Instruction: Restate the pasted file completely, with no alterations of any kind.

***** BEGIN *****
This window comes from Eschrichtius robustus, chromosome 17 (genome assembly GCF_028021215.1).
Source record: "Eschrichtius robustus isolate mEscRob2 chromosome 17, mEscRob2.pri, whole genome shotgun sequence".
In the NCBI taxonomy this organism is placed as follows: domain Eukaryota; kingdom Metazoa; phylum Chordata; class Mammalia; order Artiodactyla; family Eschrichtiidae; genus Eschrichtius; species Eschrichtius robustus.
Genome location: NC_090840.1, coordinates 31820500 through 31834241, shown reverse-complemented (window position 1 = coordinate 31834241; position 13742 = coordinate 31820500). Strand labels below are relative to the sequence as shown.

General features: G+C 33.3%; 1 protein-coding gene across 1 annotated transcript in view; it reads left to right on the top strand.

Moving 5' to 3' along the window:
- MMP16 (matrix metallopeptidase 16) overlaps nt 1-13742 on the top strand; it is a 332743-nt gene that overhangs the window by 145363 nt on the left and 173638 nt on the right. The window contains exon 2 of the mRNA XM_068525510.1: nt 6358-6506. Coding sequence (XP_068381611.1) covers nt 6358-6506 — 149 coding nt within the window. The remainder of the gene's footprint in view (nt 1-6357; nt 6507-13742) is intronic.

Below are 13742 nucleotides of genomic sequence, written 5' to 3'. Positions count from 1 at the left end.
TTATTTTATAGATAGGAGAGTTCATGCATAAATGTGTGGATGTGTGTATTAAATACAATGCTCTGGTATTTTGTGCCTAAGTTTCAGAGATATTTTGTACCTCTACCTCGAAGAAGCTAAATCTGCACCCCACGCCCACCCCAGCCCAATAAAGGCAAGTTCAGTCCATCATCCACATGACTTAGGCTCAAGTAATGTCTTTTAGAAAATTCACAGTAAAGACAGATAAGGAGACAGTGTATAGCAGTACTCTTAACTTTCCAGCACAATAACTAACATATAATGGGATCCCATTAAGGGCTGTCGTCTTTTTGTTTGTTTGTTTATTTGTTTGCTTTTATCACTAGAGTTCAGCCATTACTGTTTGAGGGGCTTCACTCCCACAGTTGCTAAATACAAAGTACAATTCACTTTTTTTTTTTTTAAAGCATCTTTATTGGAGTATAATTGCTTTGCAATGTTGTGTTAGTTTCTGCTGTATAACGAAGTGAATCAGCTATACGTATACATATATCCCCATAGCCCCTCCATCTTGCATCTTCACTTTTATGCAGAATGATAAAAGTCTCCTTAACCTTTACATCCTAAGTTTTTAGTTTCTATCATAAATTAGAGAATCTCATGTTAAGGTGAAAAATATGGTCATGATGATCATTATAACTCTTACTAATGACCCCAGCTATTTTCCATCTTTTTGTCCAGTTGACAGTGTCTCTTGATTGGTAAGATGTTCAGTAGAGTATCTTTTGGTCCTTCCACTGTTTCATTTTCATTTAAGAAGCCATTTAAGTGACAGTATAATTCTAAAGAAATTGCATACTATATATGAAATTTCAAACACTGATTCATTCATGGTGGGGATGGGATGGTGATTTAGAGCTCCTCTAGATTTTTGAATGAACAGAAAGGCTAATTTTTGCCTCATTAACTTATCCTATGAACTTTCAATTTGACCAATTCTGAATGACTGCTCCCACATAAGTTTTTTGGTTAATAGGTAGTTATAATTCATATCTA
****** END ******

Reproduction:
This window comes from Eschrichtius robustus, chromosome 17 (genome assembly GCF_028021215.1).
Source record: "Eschrichtius robustus isolate mEscRob2 chromosome 17, mEscRob2.pri, whole genome shotgun sequence".
In the NCBI taxonomy this organism is placed as follows: domain Eukaryota; kingdom Metazoa; phylum Chordata; class Mammalia; order Artiodactyla; family Eschrichtiidae; genus Eschrichtius; species Eschrichtius robustus.
Genome location: NC_090840.1, coordinates 31820500 through 31834241, shown reverse-complemented (window position 1 = coordinate 31834241; position 13742 = coordinate 31820500). Strand labels below are relative to the sequence as shown.

General features: G+C 33.3%; 1 protein-coding gene across 1 annotated transcript in view; it reads left to right on the top strand.

Moving 5' to 3' along the window:
- MMP16 (matrix metallopeptidase 16) overlaps nt 1-13742 on the top strand; it is a 332743-nt gene that overhangs the window by 145363 nt on the left and 173638 nt on the right. The window contains exon 2 of the mRNA XM_068525510.1: nt 6358-6506. Coding sequence (XP_068381611.1) covers nt 6358-6506 — 149 coding nt within the window. The remainder of the gene's footprint in view (nt 1-6357; nt 6507-13742) is intronic.

Below are 13742 nucleotides of genomic sequence, written 5' to 3'. Positions count from 1 at the left end.
TTATTTTATAGATAGGAGAGTTCATGCATAAATGTGTGGATGTGTGTATTAAATACAATGCTCTGGTATTTTGTGCCTAAGTTTCAGAGATATTTTGTACCTCTACCTCGAAGAAGCTAAATCTGCACCCCACGCCCACCCCAGCCCAATAAAGGCAAGTTCAGTCCATCATCCACATGACTTAGGCTCAAGTAATGTCTTTTAGAAAATTCACAGTAAAGACAGATAAGGAGACAGTGTATAGCAGTACTCTTAACTTTCCAGCACAATAACTAACATATAATGGGATCCCATTAAGGGCTGTCGTCTTTTTGTTTGTTTGTTTATTTGTTTGCTTTTATCACTAGAGTTCAGCCATTACTGTTTGAGGGGCTTCACTCCCACAGTTGCTAAATACAAAGTACAATTCACTTTTTTTTTTTTTAAAGCATCTTTATTGGAGTATAATTGCTTTGCAATGTTGTGTTAGTTTCTGCTGTATAACGAAGTGAATCAGCTATACGTATACATATATCCCCATAGCCCCTCCATCTTGCATCTTCACTTTTATGCAGAATGATAAAAGTCTCCTTAACCTTTACATCCTAAGTTTTTAGTTTCTATCATAAATTAGAGAATCTCATGTTAAGGTGAAAAATATGGTCATGATGATCATTATAACTCTTACTAATGACCCCAGCTATTTTCCATCTTTTTGTCCAGTTGACAGTGTCTCTTGATTGGTAAGATGTTCAGTAGAGTATCTTTTGGTCCTTCCACTGTTTCATTTTCATTTAAGAAGCCATTTAAGTGACAGTATAATTCTAAAGAAATTGCATACTATATATGAAATTTCAAACACTGATTCATTCATGGTGGGGATGGGATGGTGATTTAGAGCTCCTCTAGATTTTTGAATGAACAGAAAGGCTAATTTTTGCCTCATTAACTTATCCTATGAACTTTCAATTTGACCAATTCTGAATGACTGCTCCCACATAAGTTTTTTGGTTAATAGGTAGTTATAATTCATATCTA